When The Hole Is Not The Whole


From my mother, I inherited a buzzing sense of dread and the tendency to ignore blatantly unpleasant facts. From Dad, I received guilt, a distrust of others, and an intensity of personality that could knock a buzzard off a shit wagon. Without meaning to, my parents taught me to suppress my feelings, to put on a happy face for propriety’s sake.


The problem with disconnecting from my emotions, instead of addressing them, is that eventually, I separated from my self.  A gigantic hole grew in my center that I didn’t know how to fill. Vaguely aware of the Gulf within me, I spent much of my life trying to satisfy an inexplicable hunger. I turned to food, grand ideas, and men who I thought could fix me. Even after I married, I continued to feel like an outsider, someone perpetually adrift. I was 35 before I realized that, when you can’t connect to yourself, you can’t connect to anyone else either.  Little by little, I began to understand that compassion—for yourself and others— is a byproduct of opening yourself up.


Take it from me. At some point in life, we all have to reach out to other people, and trust we won’t be chopped to bits. We must recognize that when we are judgmental, it’s simply because we’re so afraid of being judged. And that brassy attitude we think we’ve got the world fooled by? It’s crappy camouflage for how vulnerable we really feel.


As free-willed mature adults, what must we have, do, or be in order to let all the stuffed feelings, distracted activity, defensiveness, fear, and guilt go?  How can we finally give all that crap up, if only for Lent? I believe that the secret lies in looking outside ourselves, connecting with one another, and perhaps even to a larger Whole.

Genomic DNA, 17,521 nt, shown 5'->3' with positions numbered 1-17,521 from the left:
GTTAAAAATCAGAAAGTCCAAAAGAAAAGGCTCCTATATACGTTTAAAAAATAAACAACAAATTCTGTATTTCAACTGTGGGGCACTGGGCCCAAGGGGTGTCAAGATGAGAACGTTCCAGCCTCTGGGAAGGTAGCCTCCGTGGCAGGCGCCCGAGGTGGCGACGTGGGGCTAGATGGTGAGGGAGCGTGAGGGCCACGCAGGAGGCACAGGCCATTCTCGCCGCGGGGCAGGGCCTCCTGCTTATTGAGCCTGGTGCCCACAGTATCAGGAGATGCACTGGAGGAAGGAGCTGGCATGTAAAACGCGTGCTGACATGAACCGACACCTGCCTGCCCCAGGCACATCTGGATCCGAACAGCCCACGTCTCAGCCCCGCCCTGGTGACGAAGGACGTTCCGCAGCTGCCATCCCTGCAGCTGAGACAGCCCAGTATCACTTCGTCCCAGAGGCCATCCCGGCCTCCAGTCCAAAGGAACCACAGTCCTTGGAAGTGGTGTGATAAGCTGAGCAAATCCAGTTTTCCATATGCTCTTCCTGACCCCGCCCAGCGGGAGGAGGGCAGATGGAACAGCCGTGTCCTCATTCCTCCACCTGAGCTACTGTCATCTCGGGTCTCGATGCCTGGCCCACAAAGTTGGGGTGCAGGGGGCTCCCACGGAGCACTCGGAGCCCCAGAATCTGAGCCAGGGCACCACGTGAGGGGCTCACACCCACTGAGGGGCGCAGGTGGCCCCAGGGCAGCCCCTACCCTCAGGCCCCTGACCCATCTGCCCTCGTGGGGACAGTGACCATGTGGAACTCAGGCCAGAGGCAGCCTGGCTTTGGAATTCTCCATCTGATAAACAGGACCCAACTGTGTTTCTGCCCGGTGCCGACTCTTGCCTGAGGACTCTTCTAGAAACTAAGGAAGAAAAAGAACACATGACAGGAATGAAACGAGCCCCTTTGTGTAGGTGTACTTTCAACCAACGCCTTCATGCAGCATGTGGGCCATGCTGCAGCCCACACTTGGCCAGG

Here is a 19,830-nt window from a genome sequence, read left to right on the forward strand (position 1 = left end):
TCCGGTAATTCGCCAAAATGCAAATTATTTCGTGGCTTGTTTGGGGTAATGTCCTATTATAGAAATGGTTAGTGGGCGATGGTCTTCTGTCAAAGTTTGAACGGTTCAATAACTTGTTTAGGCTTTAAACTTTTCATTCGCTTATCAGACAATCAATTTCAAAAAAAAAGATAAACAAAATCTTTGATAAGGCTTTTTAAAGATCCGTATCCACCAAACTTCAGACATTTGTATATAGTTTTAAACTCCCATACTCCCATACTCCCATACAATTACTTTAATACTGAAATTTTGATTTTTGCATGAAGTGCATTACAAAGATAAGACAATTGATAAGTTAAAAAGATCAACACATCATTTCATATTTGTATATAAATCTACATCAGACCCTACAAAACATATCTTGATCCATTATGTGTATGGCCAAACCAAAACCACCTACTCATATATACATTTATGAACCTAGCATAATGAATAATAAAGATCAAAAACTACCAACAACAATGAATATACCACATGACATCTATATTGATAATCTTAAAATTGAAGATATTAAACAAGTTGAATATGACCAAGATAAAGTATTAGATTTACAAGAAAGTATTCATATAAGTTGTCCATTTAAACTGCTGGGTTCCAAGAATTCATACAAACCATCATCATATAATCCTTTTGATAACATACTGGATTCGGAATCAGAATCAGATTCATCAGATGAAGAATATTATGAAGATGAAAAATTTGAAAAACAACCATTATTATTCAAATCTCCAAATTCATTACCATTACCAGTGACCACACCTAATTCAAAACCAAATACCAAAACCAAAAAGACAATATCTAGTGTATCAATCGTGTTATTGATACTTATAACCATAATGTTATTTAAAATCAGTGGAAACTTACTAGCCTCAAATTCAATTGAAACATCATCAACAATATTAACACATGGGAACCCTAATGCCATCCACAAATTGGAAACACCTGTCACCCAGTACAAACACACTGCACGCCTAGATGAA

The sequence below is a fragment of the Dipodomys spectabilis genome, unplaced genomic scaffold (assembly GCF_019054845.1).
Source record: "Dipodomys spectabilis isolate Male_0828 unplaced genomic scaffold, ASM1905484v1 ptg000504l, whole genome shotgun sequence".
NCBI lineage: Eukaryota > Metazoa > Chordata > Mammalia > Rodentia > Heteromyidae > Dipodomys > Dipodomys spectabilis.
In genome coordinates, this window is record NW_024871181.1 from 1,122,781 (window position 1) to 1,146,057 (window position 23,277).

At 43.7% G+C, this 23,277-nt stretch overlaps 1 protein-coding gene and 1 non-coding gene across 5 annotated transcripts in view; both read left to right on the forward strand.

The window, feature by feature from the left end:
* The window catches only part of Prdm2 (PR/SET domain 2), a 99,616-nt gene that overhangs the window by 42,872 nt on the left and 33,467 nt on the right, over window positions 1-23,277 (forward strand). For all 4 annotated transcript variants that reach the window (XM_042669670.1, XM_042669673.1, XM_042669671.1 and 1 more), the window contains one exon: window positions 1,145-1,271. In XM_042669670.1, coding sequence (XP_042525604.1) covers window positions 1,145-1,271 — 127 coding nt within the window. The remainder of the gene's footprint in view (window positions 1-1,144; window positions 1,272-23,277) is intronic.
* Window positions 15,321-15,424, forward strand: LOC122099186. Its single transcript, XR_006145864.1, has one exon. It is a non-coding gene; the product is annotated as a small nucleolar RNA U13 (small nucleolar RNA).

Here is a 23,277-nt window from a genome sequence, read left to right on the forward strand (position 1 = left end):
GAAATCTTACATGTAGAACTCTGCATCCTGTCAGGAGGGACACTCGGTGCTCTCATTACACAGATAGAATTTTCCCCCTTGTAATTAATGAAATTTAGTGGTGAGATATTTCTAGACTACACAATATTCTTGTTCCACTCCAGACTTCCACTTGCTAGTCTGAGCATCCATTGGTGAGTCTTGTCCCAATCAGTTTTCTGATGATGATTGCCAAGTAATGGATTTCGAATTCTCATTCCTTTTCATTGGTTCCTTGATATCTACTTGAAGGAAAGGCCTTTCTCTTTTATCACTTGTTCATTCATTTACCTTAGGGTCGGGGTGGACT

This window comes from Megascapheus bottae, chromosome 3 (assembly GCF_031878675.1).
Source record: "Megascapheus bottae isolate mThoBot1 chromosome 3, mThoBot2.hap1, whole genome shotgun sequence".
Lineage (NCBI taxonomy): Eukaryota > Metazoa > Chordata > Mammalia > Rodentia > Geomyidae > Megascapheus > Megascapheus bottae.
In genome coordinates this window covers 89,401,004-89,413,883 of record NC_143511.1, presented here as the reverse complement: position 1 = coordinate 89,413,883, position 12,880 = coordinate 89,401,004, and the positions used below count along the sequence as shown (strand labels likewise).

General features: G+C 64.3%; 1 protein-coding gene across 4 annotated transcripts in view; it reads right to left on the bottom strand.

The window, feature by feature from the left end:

And it’s about cutting people some slack, so we can relax about ourselves.  And forgiving those who trespass against us, so we can forgive ourselves. It’s about stopping long enough to simply notice. To pull ours head out of a book long enough to look about. But, most of all, it’s about busting out of our bad selves. Reaching out. And allowing in. People, kindness, and new experiences.


Because feeling connected lets us breathe easier about ourselves.


It doesn’t hurt to experiment.

  • Next time you’re in line, talk to the person in front of you.
  • Instead of snubbing the pretty girl at the office, ask her where she bought her dress.
  • Ask a total stranger a question.
  • Find out where the waitress grew up and what she does for fun.
  • Let someone know you’ve made the same mistake.
  • Stop acting like you know it all.


Don’t do it for other people, do it for yourself.


This from the Dalai Lama:

To the extent that our experience of suffering reminds us of what everyone else also endures, it serves as a powerful inspiration to practice compassion and avoid causing others pain. And to the extent that suffering awakens our empathy and causes us to connect with others, it serves as the basis of compassion and love.


Ann Sheybani, 48, is a high altitude mountaineer, ultra-distance runner, and blue water sailor. She is a speaker, coach and author of the popular blog, Things Mama Never Taught Me.  Visit her atwww.annsheybani.com. © 2011 Ann Sheybani

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